With a mass of white flowers and an intoxicating perfume, the mock orange is a treat for the senses in any garden.
In the garden: Scented stunner
One of the most beautiful plants that nature has given the home gardener is the original mock orange or Philadelphus coronarius. Described by English herbalist John Gerard, way back in Shakespeare’s day, as “shrub with flowers of very rich, persuasive, almost cloying scent, troubling and molesting the head if brought indoors”.
The name philadelphus is derived from the Greek phyllos and delphos meaning brotherly love and is said to be the name the Greeks used in honour of an Egyptian King. The philadelphus genus consists of 60-plus varieties and many of them, if available, will grow successfully in our SA gardens. The one that is commonly called mock orange has been gracing our gardens for many generations; I can recall my mother cutting large sprays of spectacular white blooms and giving them to friends or making arrangements for various indoor areas. It would have to be one of the best small, highly-perfumed plants that one could grow in the garden. But not all philadelphus have the strong orange perfume.
They are deciduous plants that can be grown in full sun or partially shaded, well-draining spots in the garden, protected from our menacing afternoon summer sun. Philadelphus are generally undemanding plants, I would describe them as hardy and, to a large degree, waterwise. I can’t ever remember seeing critters having a nibble or fungi attacking the plants; they are considered almost pest free, if well set up in the garden from day one.
They prefer a planting hole that is as deep as it is wide, the backfill mixed with mature, compost or Seamungus, or dynamic lifter mixed in with the soil.
Over the years there have been many hybrids bred and released onto the retail market and one of the superstars is the French-bred Philadelphus viginalis. Victor Lemoine, a French nurseryman who began to hybridise the genus as the different species in 1883, continued releasing new cultivars until 1920. Described by growers as a vigorous, deciduous shrub with oval, green foliage and fragrant clusters of pretty, double white flowers, it is a very frost hardy plant, just a perfect choice for a hedge or even a fence line. P. Virginalis also has the fragrance of orange blossom and is very attractive to bees, butterflies and birds.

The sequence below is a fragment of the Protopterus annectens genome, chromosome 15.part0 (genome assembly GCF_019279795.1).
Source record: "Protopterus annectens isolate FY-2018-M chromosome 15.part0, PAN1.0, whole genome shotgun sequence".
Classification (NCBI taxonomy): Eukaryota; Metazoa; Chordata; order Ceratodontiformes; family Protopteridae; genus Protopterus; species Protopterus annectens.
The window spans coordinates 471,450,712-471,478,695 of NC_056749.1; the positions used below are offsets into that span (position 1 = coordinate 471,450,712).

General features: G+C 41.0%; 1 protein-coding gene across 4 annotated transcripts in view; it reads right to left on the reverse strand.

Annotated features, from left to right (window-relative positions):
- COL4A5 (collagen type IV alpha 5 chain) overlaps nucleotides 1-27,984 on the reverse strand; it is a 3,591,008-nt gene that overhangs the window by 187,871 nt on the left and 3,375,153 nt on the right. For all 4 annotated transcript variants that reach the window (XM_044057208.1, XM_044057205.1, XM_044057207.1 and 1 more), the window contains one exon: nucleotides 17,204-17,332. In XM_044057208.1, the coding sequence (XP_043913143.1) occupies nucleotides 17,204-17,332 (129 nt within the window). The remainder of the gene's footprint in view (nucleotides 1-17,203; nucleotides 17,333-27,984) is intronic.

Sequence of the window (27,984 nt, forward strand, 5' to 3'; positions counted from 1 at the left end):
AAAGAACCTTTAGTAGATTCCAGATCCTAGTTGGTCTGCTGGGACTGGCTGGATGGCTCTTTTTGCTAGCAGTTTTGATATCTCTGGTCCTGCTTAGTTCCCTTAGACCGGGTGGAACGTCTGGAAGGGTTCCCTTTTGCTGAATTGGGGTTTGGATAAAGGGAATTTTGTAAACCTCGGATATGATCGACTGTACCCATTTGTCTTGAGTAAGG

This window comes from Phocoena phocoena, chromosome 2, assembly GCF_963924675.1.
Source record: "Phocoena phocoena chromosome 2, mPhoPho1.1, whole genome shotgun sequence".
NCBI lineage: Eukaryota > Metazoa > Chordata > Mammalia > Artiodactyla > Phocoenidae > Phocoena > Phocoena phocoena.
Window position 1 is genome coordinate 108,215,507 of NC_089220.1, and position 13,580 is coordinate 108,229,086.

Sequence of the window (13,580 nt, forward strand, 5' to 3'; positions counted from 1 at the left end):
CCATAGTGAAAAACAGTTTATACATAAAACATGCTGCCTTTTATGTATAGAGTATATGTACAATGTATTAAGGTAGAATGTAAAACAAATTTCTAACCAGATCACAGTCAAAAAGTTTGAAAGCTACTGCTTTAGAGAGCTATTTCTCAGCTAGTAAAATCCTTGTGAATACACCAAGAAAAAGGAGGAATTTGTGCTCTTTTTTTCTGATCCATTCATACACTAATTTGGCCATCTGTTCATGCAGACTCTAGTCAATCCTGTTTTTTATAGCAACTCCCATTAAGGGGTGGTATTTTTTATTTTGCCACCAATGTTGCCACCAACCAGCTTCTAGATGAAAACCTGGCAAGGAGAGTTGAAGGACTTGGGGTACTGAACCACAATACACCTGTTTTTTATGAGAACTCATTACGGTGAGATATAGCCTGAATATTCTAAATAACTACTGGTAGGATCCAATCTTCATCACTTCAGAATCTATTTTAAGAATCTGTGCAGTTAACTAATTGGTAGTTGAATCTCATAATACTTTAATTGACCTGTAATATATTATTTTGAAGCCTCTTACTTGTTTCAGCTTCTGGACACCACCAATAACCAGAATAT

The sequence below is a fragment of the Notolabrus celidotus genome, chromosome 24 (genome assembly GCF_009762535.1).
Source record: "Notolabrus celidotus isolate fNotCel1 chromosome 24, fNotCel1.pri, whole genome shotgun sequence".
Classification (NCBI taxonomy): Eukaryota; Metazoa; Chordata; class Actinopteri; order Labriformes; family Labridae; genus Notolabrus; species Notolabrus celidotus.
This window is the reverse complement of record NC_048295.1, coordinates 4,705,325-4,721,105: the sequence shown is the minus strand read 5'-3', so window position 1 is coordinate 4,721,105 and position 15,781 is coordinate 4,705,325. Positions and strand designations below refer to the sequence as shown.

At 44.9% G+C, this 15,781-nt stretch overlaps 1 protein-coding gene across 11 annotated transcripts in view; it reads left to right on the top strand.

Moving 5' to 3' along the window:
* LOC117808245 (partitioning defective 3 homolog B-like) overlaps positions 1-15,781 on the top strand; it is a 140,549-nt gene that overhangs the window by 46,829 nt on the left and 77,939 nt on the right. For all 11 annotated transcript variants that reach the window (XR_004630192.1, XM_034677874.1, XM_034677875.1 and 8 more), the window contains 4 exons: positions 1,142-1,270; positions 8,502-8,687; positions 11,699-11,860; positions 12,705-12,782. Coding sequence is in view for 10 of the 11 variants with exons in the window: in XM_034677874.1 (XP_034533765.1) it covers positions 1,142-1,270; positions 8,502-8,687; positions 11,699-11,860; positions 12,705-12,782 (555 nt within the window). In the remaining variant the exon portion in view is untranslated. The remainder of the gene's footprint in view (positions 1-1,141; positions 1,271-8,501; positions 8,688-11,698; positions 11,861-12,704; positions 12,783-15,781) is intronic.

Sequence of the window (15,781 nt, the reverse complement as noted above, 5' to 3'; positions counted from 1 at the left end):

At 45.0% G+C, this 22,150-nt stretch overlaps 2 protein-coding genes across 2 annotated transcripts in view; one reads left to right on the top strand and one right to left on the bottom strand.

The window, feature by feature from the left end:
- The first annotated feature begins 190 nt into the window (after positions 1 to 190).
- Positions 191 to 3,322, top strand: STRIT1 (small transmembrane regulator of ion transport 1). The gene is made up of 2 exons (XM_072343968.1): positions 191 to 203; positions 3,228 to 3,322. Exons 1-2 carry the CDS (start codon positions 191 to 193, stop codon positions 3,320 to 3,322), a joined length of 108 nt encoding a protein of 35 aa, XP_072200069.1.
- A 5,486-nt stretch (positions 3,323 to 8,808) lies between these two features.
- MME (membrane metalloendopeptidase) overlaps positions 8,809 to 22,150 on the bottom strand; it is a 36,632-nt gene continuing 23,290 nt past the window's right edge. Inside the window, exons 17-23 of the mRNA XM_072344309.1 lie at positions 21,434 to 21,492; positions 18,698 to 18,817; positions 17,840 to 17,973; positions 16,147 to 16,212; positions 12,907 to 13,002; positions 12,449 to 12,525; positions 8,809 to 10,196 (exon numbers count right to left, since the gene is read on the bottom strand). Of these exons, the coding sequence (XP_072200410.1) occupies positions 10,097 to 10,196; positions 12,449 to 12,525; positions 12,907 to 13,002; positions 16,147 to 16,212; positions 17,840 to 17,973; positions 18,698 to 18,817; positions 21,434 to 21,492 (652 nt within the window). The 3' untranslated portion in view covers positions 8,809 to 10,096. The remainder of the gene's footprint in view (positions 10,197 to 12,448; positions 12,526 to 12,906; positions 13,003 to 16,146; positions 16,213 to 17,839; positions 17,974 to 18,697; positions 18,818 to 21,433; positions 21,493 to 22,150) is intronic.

Philadelphus flower during the months of October, November and December, depending on the season, but I have also had the odd spot flowering later into summer.
It is best to prune them annually after flowering, by pruning back the flowering shoot to a point where a promising new one is developing, as they will flower on this wood next season. Add in a good tidy up every few years, simply by removing around a quarter of all stems to ground level. A warning though, a harsh pruning can set flowering back, sometimes for years.
Philadelphus can easily be propagated by taking “softwood” cuttings early in summer or autumn, or “hardwood cuttings” in winter. Another sure-fire way of propagating them is to carefully take a “heel” cutting, which is a semi-hardwood cutting that often roots more reliably if removed with a sliver of the parent stem.
These stunning plants are not that easy to find and, as one of our leading shrub growers, Jason Scroop from Poplar Grove Wholesale Nursery, told me, they have not grown philadelphus for many years, as they tend to burn badly in the warmer weather on the plains, proving it is much more suited as a hills specimen. It can be grown as an underplanting and is ideal in the large eastern suburbs gardens where protection from summer sun is aplenty.
Jason goes on to explain that they are quite easy to grow, although a touch slow. With gardens getting smaller, every plant is now on show, therefore people have been making the shift towards seasonal plantings that perform for a longer period and pot culture, so plants like philadelphus. Plants that would once have been hidden in large perennial borders during times when they were looking a bit average are not tolerated in today’s gardens.
Philadelphus is a good plant that has been a bit forgotten, but it is still a worthwhile contributor in the right garden. If you don’t think you have room in a garden bed, then a medium to large container will be perfect to grow one in.
Remember, not all varieties have the scent and, as my colleague and plant historian Trevor Nottle pointed out to me, some grow to one metre and some grow to three metres, so be sure to check
for accurate information before purchase!
These stories first appeared in the Spring 2018 issue of SALIFE Gardens & Outdoor Living.